Microsoft, Google, IBM and many other huge tech companies have announced their plans to help improve and maintain online security for residents, organizations, and government agencies in the US.
The reveals come in the wake of a White House meeting on cybersecurity, which was attended by influential tech leaders including Apple CEO Tim Cook, IBM CEO Arvind Krishna and Google CEO Sundar Pichai.
Here's a quick breakdown of what each company promised, and how it might help shore up the US's admittedly shaky online practices.
Microsoft: $150 Million in Government Aid
Microsoft will immediately be offering the equivalent of $150 million in technical services towards helping federal, state, and local government agencies with upgrading their security protections. It will also be expanding the cybersecurity training options specifically for community colleges and non-profits.
In the longer run, the company is committing to investing $20 billion across the next five years in the name of advancing security solutions and better integrating cyber security by design.
While that $20 billion price tag certainly sounds impressive, there's no word yet on what these investments will look like.
Google: $100 Million for Open Source Software
Google has pledged $100 million towards supporting third-party foundations that address open source security and patch vulnerabilities. The OpenSSF was one example Google gave of these organizations.
The pledge is part of Google's $10 billion security investment over the next five years, which also includes using its Google Career Certificate program to train 100,000 US residents in fields including IT Support and Data Analytics, as well as improving zero-trust programs and working to secure the software supply chain.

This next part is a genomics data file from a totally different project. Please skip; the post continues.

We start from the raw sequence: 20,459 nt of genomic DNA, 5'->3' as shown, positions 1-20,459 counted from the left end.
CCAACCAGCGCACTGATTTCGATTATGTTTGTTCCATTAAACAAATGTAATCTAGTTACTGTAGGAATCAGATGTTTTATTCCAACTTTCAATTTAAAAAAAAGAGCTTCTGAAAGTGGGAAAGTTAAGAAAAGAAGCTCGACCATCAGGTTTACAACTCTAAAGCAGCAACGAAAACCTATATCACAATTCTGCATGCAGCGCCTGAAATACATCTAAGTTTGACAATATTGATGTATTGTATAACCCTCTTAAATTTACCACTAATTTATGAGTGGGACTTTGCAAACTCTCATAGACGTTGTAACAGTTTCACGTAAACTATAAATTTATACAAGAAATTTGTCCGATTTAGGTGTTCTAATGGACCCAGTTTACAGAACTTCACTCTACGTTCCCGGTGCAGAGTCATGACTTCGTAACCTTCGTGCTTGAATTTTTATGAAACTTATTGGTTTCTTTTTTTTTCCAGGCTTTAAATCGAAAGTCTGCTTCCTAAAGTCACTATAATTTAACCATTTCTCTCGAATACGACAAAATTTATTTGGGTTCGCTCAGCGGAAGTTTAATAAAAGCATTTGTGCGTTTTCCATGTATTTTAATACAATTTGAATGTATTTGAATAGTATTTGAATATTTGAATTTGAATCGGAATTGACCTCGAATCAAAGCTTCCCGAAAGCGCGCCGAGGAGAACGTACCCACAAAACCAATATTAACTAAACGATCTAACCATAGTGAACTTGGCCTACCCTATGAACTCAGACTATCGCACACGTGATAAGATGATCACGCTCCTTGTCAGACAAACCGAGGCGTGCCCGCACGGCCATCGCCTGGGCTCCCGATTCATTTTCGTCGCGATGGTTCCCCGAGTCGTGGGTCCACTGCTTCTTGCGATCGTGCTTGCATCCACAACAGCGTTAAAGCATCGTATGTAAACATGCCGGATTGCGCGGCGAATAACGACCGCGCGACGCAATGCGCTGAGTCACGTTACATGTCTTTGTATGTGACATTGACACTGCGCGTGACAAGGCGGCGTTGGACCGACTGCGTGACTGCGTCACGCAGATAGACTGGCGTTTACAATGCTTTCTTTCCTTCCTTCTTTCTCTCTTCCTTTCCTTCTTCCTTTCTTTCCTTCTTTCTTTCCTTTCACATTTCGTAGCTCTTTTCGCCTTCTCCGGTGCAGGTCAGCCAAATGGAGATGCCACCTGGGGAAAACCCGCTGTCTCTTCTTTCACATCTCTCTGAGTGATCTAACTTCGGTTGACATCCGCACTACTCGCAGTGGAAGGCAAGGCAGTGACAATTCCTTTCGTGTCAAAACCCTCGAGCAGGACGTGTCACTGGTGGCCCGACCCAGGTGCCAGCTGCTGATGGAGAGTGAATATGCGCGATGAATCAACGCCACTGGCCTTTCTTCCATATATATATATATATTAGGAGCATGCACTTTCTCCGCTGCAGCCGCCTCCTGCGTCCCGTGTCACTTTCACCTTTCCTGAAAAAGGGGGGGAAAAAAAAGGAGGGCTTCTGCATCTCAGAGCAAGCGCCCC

Get a jump on the training with our guide to the top internet security tips out there.
IBM: Cyber Training for 150,000 People
Like Google, IBM will be training people in cybersecurity skills, pledging to train 150,000 across the next three years.
It will also team up with more than 20 Historically Black Colleges & Universities to create Cybersecurity Leadership Centers with the aim of developing a more diverse cyber workforce.
Apple and Amazon Also Have Programs
Apple and Amazon also announced cybersecurity measures, though none with price tags near the tens of billions.
Apple will develop a new program to boost security across the entire tech supply chain. It will work with over 9,000 US suppliers with the goal of developing mass adoption of core security measures including multi-factor authentication, event logging, incident response, and training.
Amazon will be opening up to the general public the same security awareness training that its employees currently use, and will provide a multi-factor authentication device free of charge, although the latter benefit is limited solely to Amazon Web Services customers.
On the whole, all this news is encouraging for those who have been increasingly worried about the slipshod nature of the United State's internet infrastructure, which experts have been arguing requires modernization urgently.